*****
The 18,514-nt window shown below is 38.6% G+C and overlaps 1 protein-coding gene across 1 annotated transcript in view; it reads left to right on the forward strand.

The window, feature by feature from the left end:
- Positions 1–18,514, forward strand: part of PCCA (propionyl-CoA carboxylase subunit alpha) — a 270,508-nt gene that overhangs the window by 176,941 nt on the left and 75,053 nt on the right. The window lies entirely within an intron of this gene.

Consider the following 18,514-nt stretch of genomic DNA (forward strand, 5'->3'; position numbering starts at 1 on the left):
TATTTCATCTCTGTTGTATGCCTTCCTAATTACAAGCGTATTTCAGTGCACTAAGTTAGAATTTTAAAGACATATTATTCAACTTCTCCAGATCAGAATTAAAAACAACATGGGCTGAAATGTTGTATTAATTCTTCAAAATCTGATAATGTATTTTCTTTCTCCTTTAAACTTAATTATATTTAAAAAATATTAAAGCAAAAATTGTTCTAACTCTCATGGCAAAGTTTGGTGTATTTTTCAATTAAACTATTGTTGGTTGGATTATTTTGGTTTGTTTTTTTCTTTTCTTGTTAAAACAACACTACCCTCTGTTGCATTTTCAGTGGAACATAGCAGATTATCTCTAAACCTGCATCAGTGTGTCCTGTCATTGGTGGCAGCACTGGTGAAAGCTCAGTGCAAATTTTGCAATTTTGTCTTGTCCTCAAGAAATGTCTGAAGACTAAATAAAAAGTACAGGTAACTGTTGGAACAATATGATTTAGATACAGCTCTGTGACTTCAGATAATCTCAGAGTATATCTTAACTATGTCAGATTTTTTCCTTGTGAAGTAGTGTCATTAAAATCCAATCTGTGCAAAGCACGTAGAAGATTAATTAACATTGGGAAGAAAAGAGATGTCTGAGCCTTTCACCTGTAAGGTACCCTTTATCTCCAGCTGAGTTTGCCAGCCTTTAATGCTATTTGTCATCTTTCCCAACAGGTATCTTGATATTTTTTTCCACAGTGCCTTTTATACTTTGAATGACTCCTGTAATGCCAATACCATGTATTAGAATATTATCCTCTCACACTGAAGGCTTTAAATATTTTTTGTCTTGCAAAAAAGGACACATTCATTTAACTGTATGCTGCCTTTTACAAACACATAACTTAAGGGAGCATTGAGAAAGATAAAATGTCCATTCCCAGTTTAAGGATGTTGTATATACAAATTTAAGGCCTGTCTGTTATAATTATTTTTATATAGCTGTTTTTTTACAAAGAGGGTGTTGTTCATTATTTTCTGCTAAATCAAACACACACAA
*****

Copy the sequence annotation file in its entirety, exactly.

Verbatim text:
The 18,514-nt window shown below is 38.6% G+C and overlaps 1 protein-coding gene across 1 annotated transcript in view; it reads left to right on the forward strand.

The window, feature by feature from the left end:
- Positions 1–18,514, forward strand: part of PCCA (propionyl-CoA carboxylase subunit alpha) — a 270,508-nt gene that overhangs the window by 176,941 nt on the left and 75,053 nt on the right. The window lies entirely within an intron of this gene.

Consider the following 18,514-nt stretch of genomic DNA (forward strand, 5'->3'; position numbering starts at 1 on the left):
TATTTCATCTCTGTTGTATGCCTTCCTAATTACAAGCGTATTTCAGTGCACTAAGTTAGAATTTTAAAGACATATTATTCAACTTCTCCAGATCAGAATTAAAAACAACATGGGCTGAAATGTTGTATTAATTCTTCAAAATCTGATAATGTATTTTCTTTCTCCTTTAAACTTAATTATATTTAAAAAATATTAAAGCAAAAATTGTTCTAACTCTCATGGCAAAGTTTGGTGTATTTTTCAATTAAACTATTGTTGGTTGGATTATTTTGGTTTGTTTTTTTCTTTTCTTGTTAAAACAACACTACCCTCTGTTGCATTTTCAGTGGAACATAGCAGATTATCTCTAAACCTGCATCAGTGTGTCCTGTCATTGGTGGCAGCACTGGTGAAAGCTCAGTGCAAATTTTGCAATTTTGTCTTGTCCTCAAGAAATGTCTGAAGACTAAATAAAAAGTACAGGTAACTGTTGGAACAATATGATTTAGATACAGCTCTGTGACTTCAGATAATCTCAGAGTATATCTTAACTATGTCAGATTTTTTCCTTGTGAAGTAGTGTCATTAAAATCCAATCTGTGCAAAGCACGTAGAAGATTAATTAACATTGGGAAGAAAAGAGATGTCTGAGCCTTTCACCTGTAAGGTACCCTTTATCTCCAGCTGAGTTTGCCAGCCTTTAATGCTATTTGTCATCTTTCCCAACAGGTATCTTGATATTTTTTTCCACAGTGCCTTTTATACTTTGAATGACTCCTGTAATGCCAATACCATGTATTAGAATATTATCCTCTCACACTGAAGGCTTTAAATATTTTTTGTCTTGCAAAAAAGGACACATTCATTTAACTGTATGCTGCCTTTTACAAACACATAACTTAAGGGAGCATTGAGAAAGATAAAATGTCCATTCCCAGTTTAAGGATGTTGTATATACAAATTTAAGGCCTGTCTGTTATAATTATTTTTATATAGCTGTTTTTTTACAAAGAGGGTGTTGTTCATTATTTTCTGCTAAATCAAACACACACAA